Date: 28/11/2020
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Death as a Lifestyle Choice

The front page of today's Times screams about a new opinion poll. Apparently there is now "[h]uge public support for change in law to allow the right to die":

Almost three quarters (74 per cent) of people want doctors to be allowed to help terminally ill patients to end their lives. Support is particularly strong among those aged 55 to 64.

Six out of ten people also want friends and relatives to be able to help their dying loved ones to commit suicide without fear of prosecution.

Ludwig Minelli, founder of Swiss death clinic Dignitas, must have €€€ signs in his eyes. Am I out of step, then, in my opposition to Dignitas and my suspicions about assisted suicide? Not necessarily. From The Times article:

The poll found only 13 per cent of the public supported a blanket right to assisted suicide regardless of the individual’s health. Eighty-five per cent said that it should only be legal “in specific circumstances”.
A spokesman for the Care not Killing Alliance dismissed the findings. “Knee-jerk approval of assisted suicide from the worried well is not surprising in this poll, carefully timed immediately to follow the media storm around recent high-profile celebrity suicides,” he said. “It needs to be seen within the context of the House of Lords’ recent rejection of [a legal change] and the continuing strong opposition to any change in the law from senior lawyers, leading doctors, the BMA and disabled people’s groups, all of whom have a good understanding of the dangers to public safety that would accompany any change.”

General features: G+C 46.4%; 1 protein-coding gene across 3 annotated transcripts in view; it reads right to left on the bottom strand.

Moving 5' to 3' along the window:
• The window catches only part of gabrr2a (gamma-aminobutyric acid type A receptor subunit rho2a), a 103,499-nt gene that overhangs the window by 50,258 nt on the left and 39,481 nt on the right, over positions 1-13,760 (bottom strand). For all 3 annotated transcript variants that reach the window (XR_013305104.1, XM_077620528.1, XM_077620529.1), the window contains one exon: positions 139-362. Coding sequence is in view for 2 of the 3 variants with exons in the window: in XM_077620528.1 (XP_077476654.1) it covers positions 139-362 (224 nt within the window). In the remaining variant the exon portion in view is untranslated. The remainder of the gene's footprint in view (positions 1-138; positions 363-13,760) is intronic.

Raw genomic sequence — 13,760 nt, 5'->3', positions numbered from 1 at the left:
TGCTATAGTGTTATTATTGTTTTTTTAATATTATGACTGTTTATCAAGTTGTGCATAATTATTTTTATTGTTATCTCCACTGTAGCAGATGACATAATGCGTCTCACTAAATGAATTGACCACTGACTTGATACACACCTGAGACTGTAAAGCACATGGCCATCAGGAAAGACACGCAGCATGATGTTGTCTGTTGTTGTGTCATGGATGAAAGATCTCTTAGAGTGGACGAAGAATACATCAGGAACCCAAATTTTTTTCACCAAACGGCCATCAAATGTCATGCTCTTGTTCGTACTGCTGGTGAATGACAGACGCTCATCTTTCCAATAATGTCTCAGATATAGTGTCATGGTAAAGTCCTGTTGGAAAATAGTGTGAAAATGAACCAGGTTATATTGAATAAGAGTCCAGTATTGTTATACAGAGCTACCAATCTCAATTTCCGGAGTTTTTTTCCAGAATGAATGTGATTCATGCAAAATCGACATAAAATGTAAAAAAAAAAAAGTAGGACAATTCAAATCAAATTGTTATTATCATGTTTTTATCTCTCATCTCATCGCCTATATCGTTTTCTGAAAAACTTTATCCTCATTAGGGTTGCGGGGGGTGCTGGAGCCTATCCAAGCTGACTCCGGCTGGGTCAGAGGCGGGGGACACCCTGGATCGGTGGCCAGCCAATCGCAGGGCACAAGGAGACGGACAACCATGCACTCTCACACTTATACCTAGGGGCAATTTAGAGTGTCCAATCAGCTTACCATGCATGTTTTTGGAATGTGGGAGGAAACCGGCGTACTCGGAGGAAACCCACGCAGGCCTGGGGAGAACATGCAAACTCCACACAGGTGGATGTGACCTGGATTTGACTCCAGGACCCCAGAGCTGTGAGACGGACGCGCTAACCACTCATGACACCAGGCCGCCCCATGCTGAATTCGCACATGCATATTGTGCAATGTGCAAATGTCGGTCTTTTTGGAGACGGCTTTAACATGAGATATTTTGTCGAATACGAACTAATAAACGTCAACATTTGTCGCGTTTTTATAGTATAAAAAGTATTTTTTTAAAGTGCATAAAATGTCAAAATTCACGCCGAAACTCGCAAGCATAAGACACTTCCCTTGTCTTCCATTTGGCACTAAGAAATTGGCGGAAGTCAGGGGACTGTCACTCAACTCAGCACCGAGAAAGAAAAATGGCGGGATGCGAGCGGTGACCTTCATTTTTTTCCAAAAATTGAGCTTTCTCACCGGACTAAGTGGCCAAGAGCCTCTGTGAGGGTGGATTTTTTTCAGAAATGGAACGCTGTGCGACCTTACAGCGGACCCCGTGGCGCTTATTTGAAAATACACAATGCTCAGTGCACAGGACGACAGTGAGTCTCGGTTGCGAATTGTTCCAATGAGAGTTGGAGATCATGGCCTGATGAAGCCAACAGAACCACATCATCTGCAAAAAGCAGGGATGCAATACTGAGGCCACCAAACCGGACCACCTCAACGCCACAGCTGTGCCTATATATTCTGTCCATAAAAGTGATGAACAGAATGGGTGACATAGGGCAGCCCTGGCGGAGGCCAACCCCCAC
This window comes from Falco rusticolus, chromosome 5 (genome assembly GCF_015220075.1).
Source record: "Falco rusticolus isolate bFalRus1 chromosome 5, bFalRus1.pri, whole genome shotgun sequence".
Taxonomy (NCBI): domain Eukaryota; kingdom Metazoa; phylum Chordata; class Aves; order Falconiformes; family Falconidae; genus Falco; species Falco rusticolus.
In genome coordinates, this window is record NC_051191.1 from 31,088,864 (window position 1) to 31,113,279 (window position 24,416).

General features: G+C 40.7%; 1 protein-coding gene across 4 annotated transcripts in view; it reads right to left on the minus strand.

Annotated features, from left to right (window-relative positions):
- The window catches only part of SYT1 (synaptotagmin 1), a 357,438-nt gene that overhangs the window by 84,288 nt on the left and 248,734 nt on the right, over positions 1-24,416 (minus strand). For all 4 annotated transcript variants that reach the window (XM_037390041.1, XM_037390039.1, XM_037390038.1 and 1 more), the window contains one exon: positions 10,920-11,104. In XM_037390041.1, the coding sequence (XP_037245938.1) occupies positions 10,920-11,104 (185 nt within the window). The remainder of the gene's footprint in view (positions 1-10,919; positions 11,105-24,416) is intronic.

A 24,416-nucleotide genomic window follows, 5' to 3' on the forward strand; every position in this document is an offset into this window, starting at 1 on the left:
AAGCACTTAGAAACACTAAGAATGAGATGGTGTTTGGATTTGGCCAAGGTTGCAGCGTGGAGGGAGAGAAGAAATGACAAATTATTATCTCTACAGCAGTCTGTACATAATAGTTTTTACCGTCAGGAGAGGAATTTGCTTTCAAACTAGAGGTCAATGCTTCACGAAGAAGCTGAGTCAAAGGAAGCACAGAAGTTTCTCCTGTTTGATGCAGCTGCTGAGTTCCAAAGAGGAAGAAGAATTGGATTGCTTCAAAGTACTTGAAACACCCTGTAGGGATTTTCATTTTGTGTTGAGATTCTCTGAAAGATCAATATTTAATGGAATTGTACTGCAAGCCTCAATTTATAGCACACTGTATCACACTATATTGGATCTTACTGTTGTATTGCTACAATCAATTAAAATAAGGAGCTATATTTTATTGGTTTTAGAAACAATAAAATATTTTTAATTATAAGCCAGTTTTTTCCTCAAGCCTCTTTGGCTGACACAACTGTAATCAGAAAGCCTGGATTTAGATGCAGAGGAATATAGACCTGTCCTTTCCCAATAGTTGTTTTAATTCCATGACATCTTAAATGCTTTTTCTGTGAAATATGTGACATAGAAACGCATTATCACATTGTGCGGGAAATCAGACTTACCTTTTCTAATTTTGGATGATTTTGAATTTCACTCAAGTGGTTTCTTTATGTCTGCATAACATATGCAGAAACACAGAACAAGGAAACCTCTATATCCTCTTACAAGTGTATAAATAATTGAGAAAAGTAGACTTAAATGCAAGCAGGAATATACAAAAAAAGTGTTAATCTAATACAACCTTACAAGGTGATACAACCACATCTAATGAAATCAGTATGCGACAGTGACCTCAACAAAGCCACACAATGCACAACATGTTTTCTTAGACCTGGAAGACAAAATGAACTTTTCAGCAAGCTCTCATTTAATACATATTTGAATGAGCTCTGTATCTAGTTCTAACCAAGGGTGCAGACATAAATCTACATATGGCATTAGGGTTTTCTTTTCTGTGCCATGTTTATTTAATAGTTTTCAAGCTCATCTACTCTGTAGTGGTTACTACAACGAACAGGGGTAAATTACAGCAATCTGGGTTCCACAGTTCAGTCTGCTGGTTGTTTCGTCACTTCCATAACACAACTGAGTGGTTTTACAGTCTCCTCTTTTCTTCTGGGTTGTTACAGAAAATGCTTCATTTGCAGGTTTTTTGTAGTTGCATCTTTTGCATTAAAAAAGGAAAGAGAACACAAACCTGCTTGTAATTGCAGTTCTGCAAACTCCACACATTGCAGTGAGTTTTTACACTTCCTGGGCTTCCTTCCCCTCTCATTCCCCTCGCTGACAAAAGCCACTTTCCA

Indeed. Hard cases make bad law, and bad opinion polls, and the case of the frail Sir Edward Downes and his terminally ill wife is a hard case.

In Pajamas Media today, I develop some thoughts posted here on why assisted suicide pacts, in particular, should be opposed. Unlike John Derbyshire, I believe that this slope is slippery. Click on the syringe for more - it won't kill you, as it's only a picture:

I have probably done Dignitas to death, as it were, but one final thought on suicide pacts: what kind of man is selfish enough to want his healthy wife to die with him? If he had anything about him he would insist that she put that nonsense out of her head right away. John Diamond, the writer who died of cancer nearly ten years ago, wanted his wife Nigella Lawson to enjoy life to the full:

One of the mad emailers' obsessions is - I quote - who's going to be banging Nigella after I've stopped. It really doesn't worry me. As far as I'm concerned, as long as I'm slightly tepid in the grave I'd hope she'd get round to it as soon as possible - metaphorically and literally.

As indeed she did.